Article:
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Saddam's Daughter Formulating Dad's Legal Defense

Saddam Hussein's (search) daughter has devised a strategy for the defense of Iraq's ousted leader, including a media campaign and hiring of a new team of international lawyers, for the expected start of her father's trial next month, she said Saturday.

Raghad Saddam Hussein (search) said in a statement that the "future work plan" for the next six weeks was drafted after three days of consultations in Amman with unnamed legal consultants from Iraq, Jordan, Yemen, Sudan and Lebanon.

Her announcement came a day after an Iraqi official in Baghdad said authorities have set Oct. 19 as the start date for Saddam's trial, which will follow a referendum on the new constitution.

But a Western diplomat in Iraq has discounted the report as "posturing" without providing further details.

Saddam is to face the first of perhaps a dozen trials before the Iraqi Special Tribunal (search) next month. In July, the tribunal accused Saddam and three others in the 1982 massacre of about 150 Shiites in the town of Dujail north of Baghdad (search), killings allegedly carried out in retaliation for a failed assassination attempt against Saddam.

The daughter's statement said a new "legal committee of international lawyers" will be formed to replace a squabbling assemblage of more than 1,500 Arab and Western attorneys fired last month amid accusations the group was harmful to Saddam because of conflicting legal advice and bickering among its members.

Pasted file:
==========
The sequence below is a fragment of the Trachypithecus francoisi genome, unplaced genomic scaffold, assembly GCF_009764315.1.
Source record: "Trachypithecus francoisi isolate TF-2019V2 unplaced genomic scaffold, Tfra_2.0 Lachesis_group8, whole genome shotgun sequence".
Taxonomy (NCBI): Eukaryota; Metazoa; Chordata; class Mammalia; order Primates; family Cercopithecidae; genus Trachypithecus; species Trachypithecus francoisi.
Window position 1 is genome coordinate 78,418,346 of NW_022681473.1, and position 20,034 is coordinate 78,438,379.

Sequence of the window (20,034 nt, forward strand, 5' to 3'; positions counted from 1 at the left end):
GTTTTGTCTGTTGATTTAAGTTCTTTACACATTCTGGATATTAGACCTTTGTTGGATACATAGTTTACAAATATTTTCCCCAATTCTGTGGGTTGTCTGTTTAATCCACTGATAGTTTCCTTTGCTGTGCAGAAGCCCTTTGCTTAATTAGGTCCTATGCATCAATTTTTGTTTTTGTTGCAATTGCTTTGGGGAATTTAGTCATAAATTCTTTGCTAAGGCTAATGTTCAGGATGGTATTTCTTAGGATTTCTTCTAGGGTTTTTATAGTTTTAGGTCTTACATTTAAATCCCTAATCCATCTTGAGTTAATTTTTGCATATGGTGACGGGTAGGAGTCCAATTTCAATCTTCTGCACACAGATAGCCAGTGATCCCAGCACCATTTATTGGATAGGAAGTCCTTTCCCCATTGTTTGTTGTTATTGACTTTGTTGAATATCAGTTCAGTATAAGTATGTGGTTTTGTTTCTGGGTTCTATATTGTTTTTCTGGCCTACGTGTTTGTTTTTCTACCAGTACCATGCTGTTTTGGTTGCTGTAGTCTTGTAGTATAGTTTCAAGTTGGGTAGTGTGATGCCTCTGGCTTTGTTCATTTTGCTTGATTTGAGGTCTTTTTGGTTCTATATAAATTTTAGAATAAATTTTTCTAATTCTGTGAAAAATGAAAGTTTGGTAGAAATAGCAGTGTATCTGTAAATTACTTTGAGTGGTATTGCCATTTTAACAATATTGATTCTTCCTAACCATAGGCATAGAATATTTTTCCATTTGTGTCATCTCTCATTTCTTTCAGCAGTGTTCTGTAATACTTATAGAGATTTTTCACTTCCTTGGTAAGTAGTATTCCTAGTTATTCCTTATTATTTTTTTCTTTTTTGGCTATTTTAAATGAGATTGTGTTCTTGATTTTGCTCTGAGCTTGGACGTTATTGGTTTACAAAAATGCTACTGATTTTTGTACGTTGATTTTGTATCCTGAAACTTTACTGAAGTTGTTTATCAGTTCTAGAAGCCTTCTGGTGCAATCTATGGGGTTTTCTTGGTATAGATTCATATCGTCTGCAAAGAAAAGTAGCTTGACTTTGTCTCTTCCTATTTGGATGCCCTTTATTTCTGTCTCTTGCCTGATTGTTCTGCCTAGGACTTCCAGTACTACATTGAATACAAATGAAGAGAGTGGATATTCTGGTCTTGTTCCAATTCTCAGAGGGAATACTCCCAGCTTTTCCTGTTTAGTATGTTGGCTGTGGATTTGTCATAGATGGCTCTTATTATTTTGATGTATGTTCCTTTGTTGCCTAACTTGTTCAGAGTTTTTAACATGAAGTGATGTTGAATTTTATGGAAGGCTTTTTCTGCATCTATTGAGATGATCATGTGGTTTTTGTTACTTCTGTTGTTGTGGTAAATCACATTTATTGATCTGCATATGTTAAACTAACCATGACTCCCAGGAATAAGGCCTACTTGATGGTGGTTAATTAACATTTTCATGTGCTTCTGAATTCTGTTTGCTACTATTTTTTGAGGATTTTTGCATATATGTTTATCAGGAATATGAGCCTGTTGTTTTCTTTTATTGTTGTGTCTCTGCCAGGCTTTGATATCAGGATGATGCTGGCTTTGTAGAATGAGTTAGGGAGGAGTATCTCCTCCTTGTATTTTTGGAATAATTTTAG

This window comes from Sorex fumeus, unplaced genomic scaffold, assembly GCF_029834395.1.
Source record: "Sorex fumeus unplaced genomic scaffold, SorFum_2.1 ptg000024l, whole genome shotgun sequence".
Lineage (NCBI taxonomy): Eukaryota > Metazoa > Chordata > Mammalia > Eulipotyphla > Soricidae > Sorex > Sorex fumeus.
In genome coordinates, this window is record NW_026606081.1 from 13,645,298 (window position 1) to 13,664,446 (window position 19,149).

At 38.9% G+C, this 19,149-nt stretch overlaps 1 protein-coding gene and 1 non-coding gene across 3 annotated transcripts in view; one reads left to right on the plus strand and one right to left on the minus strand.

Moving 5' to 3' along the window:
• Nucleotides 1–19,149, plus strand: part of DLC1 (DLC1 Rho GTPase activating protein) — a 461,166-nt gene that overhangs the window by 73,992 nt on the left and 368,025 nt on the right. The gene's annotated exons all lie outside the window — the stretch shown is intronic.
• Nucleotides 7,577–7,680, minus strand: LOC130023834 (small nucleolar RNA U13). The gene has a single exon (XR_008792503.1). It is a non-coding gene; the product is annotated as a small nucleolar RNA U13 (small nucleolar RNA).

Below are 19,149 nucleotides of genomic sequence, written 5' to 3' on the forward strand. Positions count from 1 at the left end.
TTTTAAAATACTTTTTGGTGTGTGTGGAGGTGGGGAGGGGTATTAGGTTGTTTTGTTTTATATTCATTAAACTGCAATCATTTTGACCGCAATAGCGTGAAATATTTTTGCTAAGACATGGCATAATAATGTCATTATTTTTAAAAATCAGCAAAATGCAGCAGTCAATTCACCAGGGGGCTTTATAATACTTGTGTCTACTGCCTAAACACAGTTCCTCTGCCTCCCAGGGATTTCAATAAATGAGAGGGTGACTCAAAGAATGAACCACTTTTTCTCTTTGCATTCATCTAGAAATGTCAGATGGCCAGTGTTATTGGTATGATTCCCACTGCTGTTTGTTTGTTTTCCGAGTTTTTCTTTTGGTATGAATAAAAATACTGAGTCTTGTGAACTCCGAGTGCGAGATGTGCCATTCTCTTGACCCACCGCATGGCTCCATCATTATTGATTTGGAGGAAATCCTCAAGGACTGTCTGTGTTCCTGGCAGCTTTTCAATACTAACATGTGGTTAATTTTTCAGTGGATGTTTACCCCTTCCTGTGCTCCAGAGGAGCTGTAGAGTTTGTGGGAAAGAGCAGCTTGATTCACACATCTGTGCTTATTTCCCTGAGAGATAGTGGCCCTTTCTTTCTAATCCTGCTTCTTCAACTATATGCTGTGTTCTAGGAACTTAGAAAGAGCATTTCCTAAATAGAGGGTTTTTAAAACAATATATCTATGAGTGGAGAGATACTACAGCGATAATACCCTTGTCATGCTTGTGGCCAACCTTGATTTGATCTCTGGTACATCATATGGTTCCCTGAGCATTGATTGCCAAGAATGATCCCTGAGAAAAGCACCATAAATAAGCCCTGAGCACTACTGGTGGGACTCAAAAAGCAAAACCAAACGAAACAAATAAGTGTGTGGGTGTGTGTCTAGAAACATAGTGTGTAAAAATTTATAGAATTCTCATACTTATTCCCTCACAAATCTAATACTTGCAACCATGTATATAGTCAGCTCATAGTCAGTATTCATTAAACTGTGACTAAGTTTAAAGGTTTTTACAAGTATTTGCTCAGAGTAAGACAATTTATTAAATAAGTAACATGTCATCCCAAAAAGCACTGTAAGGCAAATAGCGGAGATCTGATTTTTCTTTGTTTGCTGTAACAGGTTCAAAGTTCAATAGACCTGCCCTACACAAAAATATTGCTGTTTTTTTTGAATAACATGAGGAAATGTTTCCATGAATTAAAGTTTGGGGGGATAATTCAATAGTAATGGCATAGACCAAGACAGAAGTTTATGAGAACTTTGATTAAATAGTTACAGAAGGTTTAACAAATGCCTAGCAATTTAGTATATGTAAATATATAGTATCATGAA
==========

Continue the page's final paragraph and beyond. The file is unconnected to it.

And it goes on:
Saddam's family has retained only Iraqi lawyer Khalil Dulaimi (search), who has met Saddam at least once since the legal team was fired Aug. 8.

The new team will assist Dulaimi and "prepare the necessary legal defense when the trial takes place," according to Saddam's daughter's written statement made available to The Associated Press.

It said Dulaimi will also pick some Iraqi lawyers to help him in "preparing a legal defense in accordance with the laws of Iraq."

Saddam will be "briefed on their names in order to give his approval," it added. It did not name the lawyers nor say when they will be hired. At least two sources close to Saddam's daughter declined comment.

Last month, Abdel Haq Alani (search), a Britain-based lawyer working as Raghad Saddam Hussein's legal consultant, said Saddam's family had approached a Queen's Council barrister — the grouping of Britain's top lawyers — to "instruct in the preparation of the defense and to assist Mr. Dulaimi in leading the defense."

Alani was not immediately available for comment Saturday.

Other steps in Raghad Saddam Hussein's defense strategy include "establishing a political and media affairs committee to keep the Arab and international public opinion well informed on developments in the case and to keep in touch with Arab organizations abroad, as well as with civil society organizations all over the world," the statement said without elaborating.

It said Saddam's family will "seek to find financial resources to support the defense efforts and to cover the expenses" of volunteers, including administrative and legal assistants to the defense team.